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Problems in the Special Sciences Project

Philosophers of science investigate general questions involving scientific knowledge and reasoning, such as the nature of evidence, scientific objectivity, and causation. But they also investigate many questions at the boundaries between science and philosophy (indeed, W.V.O. Quine said that science and philosophy are continuous with each other). With this project, each of us will investigate one interesting problem in the special sciences and educate the rest of the class about it.

Project stages

1. Pick a topic and decide whether to present alone or in a group.
I have provided a list of problems in the special sciences, plus some interesting problems in general philosophy of science. This is not an exhaustive list, but please ask me about the relevance of other ideas. You may plan to research a topic by yourself, or you may work in a group of 2 to 4 people.

What is due on December 11: in your project proposal, please provide your name, the names of any other class members you are working with, a complete description of your topic (at least two sentences), citation information for one source you plan to consult, and your first and second choice for presentation dates.

Places to search or browse as you identify a topic, other than journal articles and philosophy books:

Wikipedia, The Stanford Encyclopedia of Philosophy, TED Talks, The Edge, 3 Quarks Daily, bloggingheadstv

2. Plan a presentation.
I will work with you to schedule a presentation date, though you may not get your preferred date. Plan your presentation to last 10 – 20 minutes for individuals or 15 – 30 minutes for groups, including time for discussion. I require that you make a handout for the presentation which gives basic information about the problem, a few questions for discussion, and the sources you consulted. Each presentation should make use of at least two sources, and at least one of those should be peer-reviewed or not primarily online.
Presentations should be clear, informative, and interesting. You’ve sat through boring presentations, right? So think about what you can do to prevent your presentation from being like those presentations. Become sufficiently comfortable with the material so that you can talk about it without reading a prepared speech. You may use PowerPoint if you wish, but I only recommend it if you have information that is best communicated visually. Also, think about whether there are other ways to communicate about your topic—drawing a diagram on the board or giving a quiz or bringing in a model, to take some examples.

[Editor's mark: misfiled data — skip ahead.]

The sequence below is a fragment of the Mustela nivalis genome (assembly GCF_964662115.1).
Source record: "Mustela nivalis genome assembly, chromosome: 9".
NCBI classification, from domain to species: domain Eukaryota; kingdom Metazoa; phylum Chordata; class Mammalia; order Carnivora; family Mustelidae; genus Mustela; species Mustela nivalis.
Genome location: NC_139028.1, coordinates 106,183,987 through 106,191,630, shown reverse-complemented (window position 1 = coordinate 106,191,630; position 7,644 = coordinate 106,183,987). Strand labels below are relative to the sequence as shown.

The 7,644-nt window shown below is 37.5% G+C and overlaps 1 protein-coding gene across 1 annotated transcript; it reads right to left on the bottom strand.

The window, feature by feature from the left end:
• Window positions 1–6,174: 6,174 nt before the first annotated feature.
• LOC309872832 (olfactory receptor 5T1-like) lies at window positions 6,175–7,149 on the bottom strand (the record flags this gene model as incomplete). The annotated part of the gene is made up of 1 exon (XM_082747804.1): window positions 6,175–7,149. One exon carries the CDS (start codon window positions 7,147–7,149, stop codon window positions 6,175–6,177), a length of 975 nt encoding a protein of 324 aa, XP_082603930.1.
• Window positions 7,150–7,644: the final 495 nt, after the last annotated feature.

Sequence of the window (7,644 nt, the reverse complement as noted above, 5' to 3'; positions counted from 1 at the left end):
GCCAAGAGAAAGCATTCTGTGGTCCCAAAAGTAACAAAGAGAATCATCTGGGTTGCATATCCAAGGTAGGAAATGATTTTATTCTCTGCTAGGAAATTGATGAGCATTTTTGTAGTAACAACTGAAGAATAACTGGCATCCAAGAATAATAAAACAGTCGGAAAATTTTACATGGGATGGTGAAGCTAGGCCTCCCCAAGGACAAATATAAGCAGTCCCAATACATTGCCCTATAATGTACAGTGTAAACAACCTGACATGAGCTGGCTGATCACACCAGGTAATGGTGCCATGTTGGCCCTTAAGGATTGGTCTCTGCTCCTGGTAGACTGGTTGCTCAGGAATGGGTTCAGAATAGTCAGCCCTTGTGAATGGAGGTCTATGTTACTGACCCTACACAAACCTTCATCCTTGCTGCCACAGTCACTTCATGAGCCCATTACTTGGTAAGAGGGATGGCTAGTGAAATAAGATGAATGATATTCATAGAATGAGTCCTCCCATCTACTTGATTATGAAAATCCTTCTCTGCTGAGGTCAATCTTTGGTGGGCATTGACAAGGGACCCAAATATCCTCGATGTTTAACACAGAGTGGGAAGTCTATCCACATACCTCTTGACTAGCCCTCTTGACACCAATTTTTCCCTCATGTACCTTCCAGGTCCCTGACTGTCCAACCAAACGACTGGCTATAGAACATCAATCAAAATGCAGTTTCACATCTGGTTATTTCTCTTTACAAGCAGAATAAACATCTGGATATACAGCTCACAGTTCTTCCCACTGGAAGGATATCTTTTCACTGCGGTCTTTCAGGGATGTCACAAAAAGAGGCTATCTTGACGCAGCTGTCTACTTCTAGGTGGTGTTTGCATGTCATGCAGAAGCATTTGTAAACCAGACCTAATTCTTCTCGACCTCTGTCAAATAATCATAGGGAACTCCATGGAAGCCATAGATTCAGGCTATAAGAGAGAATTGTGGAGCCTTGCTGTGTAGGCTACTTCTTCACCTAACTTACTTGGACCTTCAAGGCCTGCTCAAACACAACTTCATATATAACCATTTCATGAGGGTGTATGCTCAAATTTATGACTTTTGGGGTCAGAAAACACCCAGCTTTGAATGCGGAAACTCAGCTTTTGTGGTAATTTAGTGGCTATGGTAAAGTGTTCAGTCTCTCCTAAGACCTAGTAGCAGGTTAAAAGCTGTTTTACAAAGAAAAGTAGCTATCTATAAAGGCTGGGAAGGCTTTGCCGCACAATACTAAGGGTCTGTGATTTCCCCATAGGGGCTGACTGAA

Each person on a team may get a different grade. There is no requirement that each team member speak; you may divide the labor as you wish. However, if you do not speak or if the work is divided unequally, please do let me know about how you divided the labor, so that you will get the credit that you deserve.

3. Write a blog post.
At least one person on each team will need to get a wordpress.com account and send me your preferred e-mail address so that I can add you as a blog contributor. If you’ve never contributed to something like this, don’t be intimidated—the interface is easy to use. If you have worked on something like this, then I welcome your ideas about design, content, and links! If you are working on a team, the whole team will get the same grade for the blog post. Due date: one week after your presentation.

Below are some external blog posts that may serve as good examples for how to communicate philosophical information well and how to provide links that others might use to research the topic themselves. Often, Wikipedia pages, like this one, are good models. Other Wikipedia pages are admirable, but more detailed than what I would expect for our blog. Finally, beware of online sources, wiki pages included, which are confused or misleading.

Thought Capital on Pseudoscience

Atoms Arranged Meaningwise on De Se Knowledge

Dr. Freeride on Philosophy of Chemistry

4. Discussion paper.
Finally, write up your research in a 2-3 page (600-900 word) paper. This can be based on your presentation and blog post but should go beyond these, and especially should consider any questions that were raised in the class discussion. The paper is an opportunity to work on making your written arguments more clear. I value writing that is concise and lucid. It is due the last day of class, but you may turn it in early if you wish.


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